Now, when we think about the sciences broadly, the role of software
is becoming more important. In the past you could say, well, what
was the language of science? You could say mathematics, and it was
very important for physicists, chemists, biologists to have some
understanding of particular parts of mathematics to express their
ideas, to write down formulas, and to make predictions.
Today, the amount of data in most of these sciences is large enough
that we can say that computer software and databases and pattern
matching that come out of software breakthroughs are really
important for what is going on in the sciences, particularly in
biology, but I'd say almost as strongly for astronomy where the
amount of data and taking a theory about the density of things, the
creation of things, it's not just one telescope, it's not just being
there at midnight and seeing something cool and writing it up and
getting the Nobel Prize; rather it's deep analysis across massive
amounts of data.
So, we are sort of the handmaiden of those advances, and making sure
that we're reaching out and collaborating with the sciences, and
understanding from them how do they want to process that genomic
data, how do they want to take and get insights into it, that's very
We're doing our best to reach out to scientists, so getting
ourselves out of just pure computer science, which is very
important, lots of tough problems there, but to play a role in this
more interdisciplinary activity that's happening in a very deep way
in the top universities. In fact, in my discussions with faculty
this afternoon I was really pleased to see how Stanford is really
trying to push the limits of getting departments to work together,
and particularly bringing in computer science.
One area of complexity that I'm sure fascinates all of us is
studying the brain. There's a lot of great research going on in
that. One of the people we're working with and providing software to
is [Jeff] Lichtman at Harvard. So, I wanted to take just a quick
look at a short video about how what he's doing, and then show how
software fits into that.
BILL GATES: Yeah, I've got the HD View running right here, so you
can get a little sense of it.
Processing lots of image data now it turns out with the right
algorithms we can do this very well to let you scan in and out, and
even apply a lot of recognition algorithms to understand. Here what
we really want is a database of all the neuron connections inside
the brain, and eventually understanding exactly what's being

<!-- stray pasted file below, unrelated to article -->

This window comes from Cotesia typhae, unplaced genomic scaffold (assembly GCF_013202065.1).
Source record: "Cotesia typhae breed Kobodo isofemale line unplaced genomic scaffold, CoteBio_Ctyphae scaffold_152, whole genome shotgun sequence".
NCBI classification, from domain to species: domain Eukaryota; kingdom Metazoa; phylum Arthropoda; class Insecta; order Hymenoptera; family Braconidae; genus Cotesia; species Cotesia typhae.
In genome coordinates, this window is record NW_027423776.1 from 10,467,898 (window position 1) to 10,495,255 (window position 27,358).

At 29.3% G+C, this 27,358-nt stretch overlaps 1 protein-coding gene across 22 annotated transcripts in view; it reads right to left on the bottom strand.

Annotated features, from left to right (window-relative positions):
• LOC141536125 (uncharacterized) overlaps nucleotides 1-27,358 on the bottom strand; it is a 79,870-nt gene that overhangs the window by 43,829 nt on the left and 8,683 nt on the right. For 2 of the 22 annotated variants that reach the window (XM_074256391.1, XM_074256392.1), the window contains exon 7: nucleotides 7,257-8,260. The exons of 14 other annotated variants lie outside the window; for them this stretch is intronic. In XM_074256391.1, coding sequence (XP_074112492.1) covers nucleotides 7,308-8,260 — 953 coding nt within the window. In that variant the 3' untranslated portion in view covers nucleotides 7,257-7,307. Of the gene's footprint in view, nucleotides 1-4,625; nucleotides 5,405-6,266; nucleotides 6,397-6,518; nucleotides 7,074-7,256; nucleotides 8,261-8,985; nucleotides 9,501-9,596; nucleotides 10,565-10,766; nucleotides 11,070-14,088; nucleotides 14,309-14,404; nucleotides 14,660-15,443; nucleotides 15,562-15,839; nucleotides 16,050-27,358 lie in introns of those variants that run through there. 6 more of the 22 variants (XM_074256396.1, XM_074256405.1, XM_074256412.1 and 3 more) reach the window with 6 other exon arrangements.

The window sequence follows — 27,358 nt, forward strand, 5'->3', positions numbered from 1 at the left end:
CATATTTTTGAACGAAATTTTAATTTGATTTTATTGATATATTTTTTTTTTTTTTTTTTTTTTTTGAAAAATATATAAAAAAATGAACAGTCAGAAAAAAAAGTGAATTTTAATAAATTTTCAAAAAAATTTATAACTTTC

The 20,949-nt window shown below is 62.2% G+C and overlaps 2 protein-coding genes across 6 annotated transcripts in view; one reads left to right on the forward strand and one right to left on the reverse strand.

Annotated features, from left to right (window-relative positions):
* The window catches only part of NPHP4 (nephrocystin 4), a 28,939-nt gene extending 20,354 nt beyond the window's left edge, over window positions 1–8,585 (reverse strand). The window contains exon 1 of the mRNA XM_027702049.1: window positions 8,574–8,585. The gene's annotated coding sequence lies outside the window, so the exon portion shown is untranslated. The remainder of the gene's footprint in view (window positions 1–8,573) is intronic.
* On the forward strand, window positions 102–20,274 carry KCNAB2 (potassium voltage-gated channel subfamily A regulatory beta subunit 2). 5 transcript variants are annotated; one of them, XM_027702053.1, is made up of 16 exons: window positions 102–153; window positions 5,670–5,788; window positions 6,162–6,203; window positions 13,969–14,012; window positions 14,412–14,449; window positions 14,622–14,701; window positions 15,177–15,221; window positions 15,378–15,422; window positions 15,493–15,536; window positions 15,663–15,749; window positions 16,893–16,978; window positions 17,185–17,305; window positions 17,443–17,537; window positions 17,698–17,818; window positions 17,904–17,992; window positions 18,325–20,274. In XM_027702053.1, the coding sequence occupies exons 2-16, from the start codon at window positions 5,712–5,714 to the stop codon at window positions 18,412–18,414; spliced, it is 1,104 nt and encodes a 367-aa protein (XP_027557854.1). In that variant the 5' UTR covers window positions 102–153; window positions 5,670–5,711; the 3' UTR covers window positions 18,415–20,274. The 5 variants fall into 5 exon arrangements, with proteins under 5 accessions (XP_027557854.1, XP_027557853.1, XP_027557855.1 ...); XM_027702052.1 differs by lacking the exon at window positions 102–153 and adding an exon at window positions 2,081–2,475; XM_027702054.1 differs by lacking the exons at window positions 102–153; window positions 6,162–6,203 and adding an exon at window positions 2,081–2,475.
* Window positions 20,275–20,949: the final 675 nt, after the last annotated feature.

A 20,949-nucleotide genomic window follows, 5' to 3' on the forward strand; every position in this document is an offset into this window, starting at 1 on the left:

So, if we look here, this is the layer diagram, and I can go in and
look at individual layers at any time, try and understand exactly
what's changing as we go through that. A lot of data, but processed
very quickly. Then here's where we take an algorithm that's trying
to understand exactly what the patterns are, and then map that, as
was being said, into those structures.
Now, obviously this is just the beginning of this type of capability
to really get the model and understand what the meaning of the
messages are all the way up to the highest level, that's going to
take a lot of time, but that's a very software driven activity.
One thing that's amazing is in the computer industry and sciences
broadly is how much students have really been at the heat of a lot
of breakthroughs. John mentioned a lot of the great companies that
Stanford alum or dropouts have started, and there are other examples
as well. So, it's very interesting that at a young age people are
very open-minded about new approaches.
We announced a new program today to actually let students have all
the same tool software, things like Visual Studio or Expression, the
same software for free that professional developers use, really
trying to broaden that out, both to not only the computer science
department where we've already had grant programs, but to the other
departments and even down to a younger age level, so that this
access to the very best tools is there from the beginning. Some of
these people will go on and start companies, some will just be a lot
better in whatever activities they engage in.
This level of interest is very high. We have a contest every year we
call the Imagine Cup. Last year, it was about 100,000 students. This
year it will be about 150,000 students. The United States is the
third biggest country, where Brazil and India have a higher
enrollment, but the U.S. at 15,000 is very significant. And the
quality of these entrants are really unbelievable. In fact, we had a
thing where people won a programming contest, we would just
basically give them a job and some of the people who have come out
of that have been really phenomenal in terms of what can go on.
And what we're seeing is we're really getting to the point where
your level of education is what defines your opportunity. It's less
about where you grew up and simply having access to these tools, if
you're lucky enough to get access, then really the sky is the limit
in terms of what can be done.
So, this brings us to my final topic, which is the question of as we